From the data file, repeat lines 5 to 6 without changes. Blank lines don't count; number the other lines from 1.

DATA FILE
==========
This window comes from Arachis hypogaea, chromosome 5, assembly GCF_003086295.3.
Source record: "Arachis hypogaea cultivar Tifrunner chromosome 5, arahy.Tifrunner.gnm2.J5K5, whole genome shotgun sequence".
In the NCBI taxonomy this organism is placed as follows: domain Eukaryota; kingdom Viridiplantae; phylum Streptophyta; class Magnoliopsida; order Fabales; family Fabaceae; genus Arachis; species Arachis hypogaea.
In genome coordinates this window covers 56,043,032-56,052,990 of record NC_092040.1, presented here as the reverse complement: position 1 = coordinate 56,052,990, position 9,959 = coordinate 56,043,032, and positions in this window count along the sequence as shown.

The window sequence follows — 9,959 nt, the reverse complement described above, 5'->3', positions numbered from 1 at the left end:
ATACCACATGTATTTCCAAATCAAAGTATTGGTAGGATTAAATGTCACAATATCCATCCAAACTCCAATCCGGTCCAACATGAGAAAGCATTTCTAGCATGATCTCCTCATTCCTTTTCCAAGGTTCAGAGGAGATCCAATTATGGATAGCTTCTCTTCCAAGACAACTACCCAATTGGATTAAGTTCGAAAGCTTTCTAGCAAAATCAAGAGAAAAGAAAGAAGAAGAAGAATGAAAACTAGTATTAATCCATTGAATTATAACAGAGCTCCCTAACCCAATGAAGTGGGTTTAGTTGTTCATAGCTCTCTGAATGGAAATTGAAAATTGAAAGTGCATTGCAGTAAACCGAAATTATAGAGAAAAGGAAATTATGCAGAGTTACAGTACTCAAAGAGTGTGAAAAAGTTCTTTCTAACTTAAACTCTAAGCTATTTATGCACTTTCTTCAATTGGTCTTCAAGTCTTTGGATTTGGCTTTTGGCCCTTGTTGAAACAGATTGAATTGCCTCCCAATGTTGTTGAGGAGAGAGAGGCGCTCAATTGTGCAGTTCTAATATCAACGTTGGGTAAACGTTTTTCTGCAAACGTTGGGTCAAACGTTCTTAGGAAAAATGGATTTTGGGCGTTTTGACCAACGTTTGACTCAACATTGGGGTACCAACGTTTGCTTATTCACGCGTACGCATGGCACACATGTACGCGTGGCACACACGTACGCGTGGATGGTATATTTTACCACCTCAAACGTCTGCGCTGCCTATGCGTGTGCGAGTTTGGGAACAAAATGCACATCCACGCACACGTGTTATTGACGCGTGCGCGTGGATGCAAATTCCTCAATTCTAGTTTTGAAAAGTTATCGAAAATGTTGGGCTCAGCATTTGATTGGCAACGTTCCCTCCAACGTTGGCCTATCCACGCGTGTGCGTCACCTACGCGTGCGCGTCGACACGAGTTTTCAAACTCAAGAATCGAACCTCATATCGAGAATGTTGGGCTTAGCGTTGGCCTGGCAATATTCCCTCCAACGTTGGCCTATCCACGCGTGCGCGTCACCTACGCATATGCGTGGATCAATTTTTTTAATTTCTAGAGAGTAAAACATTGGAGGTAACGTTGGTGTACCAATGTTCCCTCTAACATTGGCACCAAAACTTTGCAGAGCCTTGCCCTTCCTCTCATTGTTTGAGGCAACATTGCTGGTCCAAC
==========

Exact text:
The window sequence follows — 9,959 nt, the reverse complement described above, 5'->3', positions numbered from 1 at the left end:
ATACCACATGTATTTCCAAATCAAAGTATTGGTAGGATTAAATGTCACAATATCCATCCAAACTCCAATCCGGTCCAACATGAGAAAGCATTTCTAGCATGATCTCCTCATTCCTTTTCCAAGGTTCAGAGGAGATCCAATTATGGATAGCTTCTCTTCCAAGACAACTACCCAATTGGATTAAGTTCGAAAGCTTTCTAGCAAAATCAAGAGAAAAGAAAGAAGAAGAAGAATGAAAACTAGTATTAATCCATTGAATTATAACAGAGCTCCCTAACCCAATGAAGTGGGTTTAGTTGTTCATAGCTCTCTGAATGGAAATTGAAAATTGAAAGTGCATTGCAGTAAACCGAAATTATAGAGAAAAGGAAATTATGCAGAGTTACAGTACTCAAAGAGTGTGAAAAAGTTCTTTCTAACTTAAACTCTAAGCTATTTATGCACTTTCTTCAATTGGTCTTCAAGTCTTTGGATTTGGCTTTTGGCCCTTGTTGAAACAGATTGAATTGCCTCCCAATGTTGTTGAGGAGAGAGAGGCGCTCAATTGTGCAGTTCTAATATCAACGTTGGGTAAACGTTTTTCTGCAAACGTTGGGTCAAACGTTCTTAGGAAAAATGGATTTTGGGCGTTTTGACCAACGTTTGACTCAACATTGGGGTACCAACGTTTGCTTATTCACGCGTACGCATGGCACACATGTACGCGTGGCACACACGTACGCGTGGATGGTATATTTTACCACCTCAAACGTCTGCGCTGCCTATGCGTGTGCGAGTTTGGGAACAAAATGCACATCCACGCACACGTGTTATTGACGCGTGCGCGTGGATGCAAATTCCTCAATTCTAGTTTTGAAAAGTTATCGAAAATGTTGGGCTCAGCATTTGATTGGCAACGTTCCCTCCAACGTTGGCCTATCCACGCGTGTGCGTCACCTACGCGTGCGCGTCGACACGAGTTTTCAAACTCAAGAATCGAACCTCATATCGAGAATGTTGGGCTTAGCGTTGGCCTGGCAATATTCCCTCCAACGTTGGCCTATCCACGCGTGCGCGTCACCTACGCATATGCGTGGATCAATTTTTTTAATTTCTAGAGAGTAAAACATTGGAGGTAACGTTGGTGTACCAATGTTCCCTCTAACATTGGCACCAAAACTTTGCAGAGCCTTGCCCTTCCTCTCATTGTTTGAGGCAACATTGCTGGTCCAAC